first published on February 19, 2018 by Josh
In Afghanistan, as well as Iraq, coalition forces were given a near insurmountable task. This task was to fight an enemy who looked like, dressed like, and acted like the local civilian population. At the same time, coalition forces made it a clear and very obvious objective to mitigate civilian casualties at all costs. There is no way to have a decisive victory against an insurgency unless you can win over the local population in your favor. Every minor mistake made by the coalition would make the objective of winning the people over a little bit more impossible. Also, those minor mistakes ruined support for the conflicts back in the parent countries of the troops on the ground, which also made victory a little bit farther out of reach.
In order to mitigate civilian casualties, rules of engagement and escalation of force are brought into the picture. The intent of these two standard operating procedures is to ensure that coalition forces do not inadvertently cause civilian casualties whenever possible. One of the primary functions of the ROE is to force troops on the ground to obtain and maintain PID, positive identification, on any and all legitimate military threats before they can engage, and for the duration of the engagement. In this particular video of an AH-64 dominating a Taliban IED team, we get to see what it means to actually obtain PID on a very obvious group of enemy combatants. Listen closely to the communications between the pilot, and her TOC.
As you listen, it will become painfully obvious what the problems with these rules of engagement are. While they are an outstanding way to mitigate unnecessary civilian casualties, they also come with several very large drawbacks. It makes it very difficult for troops in the field to make the decisions required to preserve their own life, and the lives of the troops around them. Part of this is because it puts a constant question in the back of their heads before they pull the trigger. The other part is that it gives the enemy time to react to situations before they can happen, as troops are required to wait for clearance from higher headquarters before they are allowed to engage the enemy.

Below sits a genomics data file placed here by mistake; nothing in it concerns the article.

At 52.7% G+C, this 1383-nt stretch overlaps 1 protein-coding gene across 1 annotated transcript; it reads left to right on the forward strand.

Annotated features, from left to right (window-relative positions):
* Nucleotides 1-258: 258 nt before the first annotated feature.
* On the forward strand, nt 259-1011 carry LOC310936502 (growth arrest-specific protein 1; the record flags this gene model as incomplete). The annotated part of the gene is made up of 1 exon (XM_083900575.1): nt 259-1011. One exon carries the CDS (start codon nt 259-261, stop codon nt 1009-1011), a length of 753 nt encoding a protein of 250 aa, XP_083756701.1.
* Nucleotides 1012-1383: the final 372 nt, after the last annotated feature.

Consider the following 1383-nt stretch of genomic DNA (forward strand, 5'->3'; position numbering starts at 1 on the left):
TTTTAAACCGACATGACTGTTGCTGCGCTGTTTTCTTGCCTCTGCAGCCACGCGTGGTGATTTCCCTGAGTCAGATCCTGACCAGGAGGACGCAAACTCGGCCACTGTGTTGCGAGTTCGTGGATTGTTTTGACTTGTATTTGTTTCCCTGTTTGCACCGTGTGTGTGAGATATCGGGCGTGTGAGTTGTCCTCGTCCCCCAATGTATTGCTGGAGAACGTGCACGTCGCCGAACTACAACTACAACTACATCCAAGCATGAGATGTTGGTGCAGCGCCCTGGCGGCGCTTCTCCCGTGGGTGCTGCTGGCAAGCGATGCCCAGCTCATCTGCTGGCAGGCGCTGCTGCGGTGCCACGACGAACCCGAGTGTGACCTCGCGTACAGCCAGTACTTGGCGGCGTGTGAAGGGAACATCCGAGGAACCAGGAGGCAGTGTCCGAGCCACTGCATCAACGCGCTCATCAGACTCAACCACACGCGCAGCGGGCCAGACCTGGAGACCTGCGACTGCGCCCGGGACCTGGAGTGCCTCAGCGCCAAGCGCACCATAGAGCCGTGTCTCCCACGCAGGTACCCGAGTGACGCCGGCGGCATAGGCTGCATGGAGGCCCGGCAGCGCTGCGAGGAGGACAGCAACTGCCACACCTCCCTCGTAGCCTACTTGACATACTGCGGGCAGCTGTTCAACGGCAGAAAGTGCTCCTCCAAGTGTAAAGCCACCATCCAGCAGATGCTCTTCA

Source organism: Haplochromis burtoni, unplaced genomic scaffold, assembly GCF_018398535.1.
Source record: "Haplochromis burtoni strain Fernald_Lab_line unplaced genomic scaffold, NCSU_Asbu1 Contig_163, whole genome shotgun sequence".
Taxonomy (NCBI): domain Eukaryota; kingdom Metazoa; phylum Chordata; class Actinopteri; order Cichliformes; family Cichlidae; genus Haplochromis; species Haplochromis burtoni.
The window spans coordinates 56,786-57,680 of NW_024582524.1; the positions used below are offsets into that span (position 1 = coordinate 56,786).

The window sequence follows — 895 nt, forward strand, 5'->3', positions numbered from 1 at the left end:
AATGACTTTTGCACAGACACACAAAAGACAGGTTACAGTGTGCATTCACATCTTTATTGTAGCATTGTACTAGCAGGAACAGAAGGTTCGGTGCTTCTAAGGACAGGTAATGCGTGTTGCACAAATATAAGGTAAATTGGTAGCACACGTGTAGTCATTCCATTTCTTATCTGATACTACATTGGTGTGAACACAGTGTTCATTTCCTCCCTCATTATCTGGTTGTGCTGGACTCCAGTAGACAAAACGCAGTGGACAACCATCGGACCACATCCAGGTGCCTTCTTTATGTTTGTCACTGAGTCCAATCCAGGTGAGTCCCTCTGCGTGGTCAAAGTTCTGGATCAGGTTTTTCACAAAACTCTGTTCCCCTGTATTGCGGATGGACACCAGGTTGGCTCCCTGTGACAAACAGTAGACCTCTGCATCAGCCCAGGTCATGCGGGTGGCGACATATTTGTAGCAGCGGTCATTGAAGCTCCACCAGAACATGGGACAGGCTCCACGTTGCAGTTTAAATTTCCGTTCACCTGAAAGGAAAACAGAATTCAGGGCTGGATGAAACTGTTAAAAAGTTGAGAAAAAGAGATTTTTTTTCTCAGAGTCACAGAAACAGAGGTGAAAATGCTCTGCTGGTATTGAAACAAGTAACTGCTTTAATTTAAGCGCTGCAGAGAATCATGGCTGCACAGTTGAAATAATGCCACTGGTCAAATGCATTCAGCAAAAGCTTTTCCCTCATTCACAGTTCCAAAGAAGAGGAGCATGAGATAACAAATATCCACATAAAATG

This pilot knows the situation on the ground. You can hear the annoyance in her voice as she is forced to standby and watch her targets disperse while waiting for clearance to release ordinance. We’re positive that she enjoyed using her auto-cannon to clean up the squirters, but the latency issue between commanders on a radio sitting in an air-conditioned room and troops in the field conducting operations is extremely high. Videos like this make it very obvious where the rules of engagement left a lot to be desired.